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In Parashat Mishpatim Moses, Aaron, Nadab, Abihu, and the seventy elders ascended Sinai and saw an apocalyptic vision of God. How does one see the God of Israel and survive? The Torah states that Moses and the rest of the great men not only survived, but the very next verse says that they “ate and drank.”
2 days ago
The protracted conflict in Israel carries with it difficulties that are not always visible to the outside world looking in. The pain is real, deep, and pervasive on all sides of this issue, and I have embraced some who have wept as a result of losing those they love.
5 days ago
The theological moorings of Messianic Judaism have a way of reconciling contradictions. I think Messianic Judaism offers a more careful, nuanced, and liturgical perspective on even the most mundane things as technology. I am on a quiet crusade against the culture that dictates kids my age should have their noses buried in the light of retina screens.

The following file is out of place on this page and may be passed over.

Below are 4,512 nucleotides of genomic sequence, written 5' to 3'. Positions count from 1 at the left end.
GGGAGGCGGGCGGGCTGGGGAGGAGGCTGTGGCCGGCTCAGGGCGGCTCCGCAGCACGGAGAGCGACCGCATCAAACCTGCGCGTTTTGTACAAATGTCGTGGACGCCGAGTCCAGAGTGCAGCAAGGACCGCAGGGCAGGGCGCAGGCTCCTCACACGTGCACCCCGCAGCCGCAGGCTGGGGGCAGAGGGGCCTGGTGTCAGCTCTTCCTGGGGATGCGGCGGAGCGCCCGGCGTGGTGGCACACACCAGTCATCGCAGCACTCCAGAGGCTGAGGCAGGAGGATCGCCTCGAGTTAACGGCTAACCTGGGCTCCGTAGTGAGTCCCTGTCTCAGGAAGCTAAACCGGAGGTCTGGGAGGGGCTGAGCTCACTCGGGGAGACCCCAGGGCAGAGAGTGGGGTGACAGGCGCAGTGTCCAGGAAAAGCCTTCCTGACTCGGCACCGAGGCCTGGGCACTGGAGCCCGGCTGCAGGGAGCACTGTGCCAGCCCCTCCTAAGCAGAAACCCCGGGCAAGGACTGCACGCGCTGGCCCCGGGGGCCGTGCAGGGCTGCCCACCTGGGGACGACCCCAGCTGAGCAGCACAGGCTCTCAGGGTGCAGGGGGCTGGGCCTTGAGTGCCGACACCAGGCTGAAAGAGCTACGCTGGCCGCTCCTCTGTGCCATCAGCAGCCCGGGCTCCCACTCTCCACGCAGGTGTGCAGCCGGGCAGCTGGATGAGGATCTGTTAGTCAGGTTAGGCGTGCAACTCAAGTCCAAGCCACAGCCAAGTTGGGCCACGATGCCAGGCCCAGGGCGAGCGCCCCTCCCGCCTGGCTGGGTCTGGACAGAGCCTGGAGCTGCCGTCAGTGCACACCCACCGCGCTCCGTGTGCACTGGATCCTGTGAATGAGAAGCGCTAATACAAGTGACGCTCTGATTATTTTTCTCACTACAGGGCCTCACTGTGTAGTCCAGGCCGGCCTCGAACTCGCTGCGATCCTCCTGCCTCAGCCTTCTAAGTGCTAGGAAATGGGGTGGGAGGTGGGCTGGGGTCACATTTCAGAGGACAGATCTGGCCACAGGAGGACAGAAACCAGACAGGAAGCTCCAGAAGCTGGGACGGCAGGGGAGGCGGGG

Every time I visit Israel, I see something I’ve never seen before. While there are sites such as the Kotel, the Church of the Holy Sepulchre and the Master’s cave in the Galilee that I feel must be a pilgrimage each time I travel to Israel, there is just too much to see to not visit some places for the first time.
The rebel image of Jesus that became popular with the 1960s baby-boom generation might be responsible for a lot of today’s instability in Christian lives and congregations. Drawing insights from Torah Club and the teachings of First Fruits of Zion, Pastor Rudoski demonstrates that the anarchist and anti-religious Jesus is not the Jesus of the Bible.
In 1985 I visited the Jerusalem Holocaust museum, Yad V'Shem. It was my first indication that God had not disposed of his people. I had grown up with that closed-box worldview where only people who believed like me were actually God's people. What I saw at Yad V'Shem forced me to revisit my theology. It forced me to challenge the assumptions.